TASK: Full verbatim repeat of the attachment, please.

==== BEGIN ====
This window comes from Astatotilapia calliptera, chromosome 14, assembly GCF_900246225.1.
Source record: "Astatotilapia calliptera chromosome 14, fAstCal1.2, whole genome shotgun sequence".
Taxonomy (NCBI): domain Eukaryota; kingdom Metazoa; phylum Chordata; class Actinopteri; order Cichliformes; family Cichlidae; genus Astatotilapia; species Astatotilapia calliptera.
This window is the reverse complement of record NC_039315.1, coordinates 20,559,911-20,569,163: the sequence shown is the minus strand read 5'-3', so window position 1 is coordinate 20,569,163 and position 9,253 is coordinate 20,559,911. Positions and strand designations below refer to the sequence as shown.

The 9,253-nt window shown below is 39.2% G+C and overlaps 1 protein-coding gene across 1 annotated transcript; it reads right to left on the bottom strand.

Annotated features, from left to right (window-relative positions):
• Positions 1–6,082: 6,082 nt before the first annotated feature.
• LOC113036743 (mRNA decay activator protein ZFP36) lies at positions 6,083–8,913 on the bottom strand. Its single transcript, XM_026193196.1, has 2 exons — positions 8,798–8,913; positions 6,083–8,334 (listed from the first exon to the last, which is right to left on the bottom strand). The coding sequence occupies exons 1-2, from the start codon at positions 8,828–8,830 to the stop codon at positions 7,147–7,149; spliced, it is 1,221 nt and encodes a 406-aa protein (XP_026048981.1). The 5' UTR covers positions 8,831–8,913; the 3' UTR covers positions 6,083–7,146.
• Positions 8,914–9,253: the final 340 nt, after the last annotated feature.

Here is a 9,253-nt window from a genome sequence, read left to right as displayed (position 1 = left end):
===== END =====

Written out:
This window comes from Astatotilapia calliptera, chromosome 14, assembly GCF_900246225.1.
Source record: "Astatotilapia calliptera chromosome 14, fAstCal1.2, whole genome shotgun sequence".
Taxonomy (NCBI): domain Eukaryota; kingdom Metazoa; phylum Chordata; class Actinopteri; order Cichliformes; family Cichlidae; genus Astatotilapia; species Astatotilapia calliptera.
This window is the reverse complement of record NC_039315.1, coordinates 20,559,911-20,569,163: the sequence shown is the minus strand read 5'-3', so window position 1 is coordinate 20,569,163 and position 9,253 is coordinate 20,559,911. Positions and strand designations below refer to the sequence as shown.

The 9,253-nt window shown below is 39.2% G+C and overlaps 1 protein-coding gene across 1 annotated transcript; it reads right to left on the bottom strand.

Annotated features, from left to right (window-relative positions):
• Positions 1–6,082: 6,082 nt before the first annotated feature.
• LOC113036743 (mRNA decay activator protein ZFP36) lies at positions 6,083–8,913 on the bottom strand. Its single transcript, XM_026193196.1, has 2 exons — positions 8,798–8,913; positions 6,083–8,334 (listed from the first exon to the last, which is right to left on the bottom strand). The coding sequence occupies exons 1-2, from the start codon at positions 8,828–8,830 to the stop codon at positions 7,147–7,149; spliced, it is 1,221 nt and encodes a 406-aa protein (XP_026048981.1). The 5' UTR covers positions 8,831–8,913; the 3' UTR covers positions 6,083–7,146.
• Positions 8,914–9,253: the final 340 nt, after the last annotated feature.

Here is a 9,253-nt window from a genome sequence, read left to right as displayed (position 1 = left end):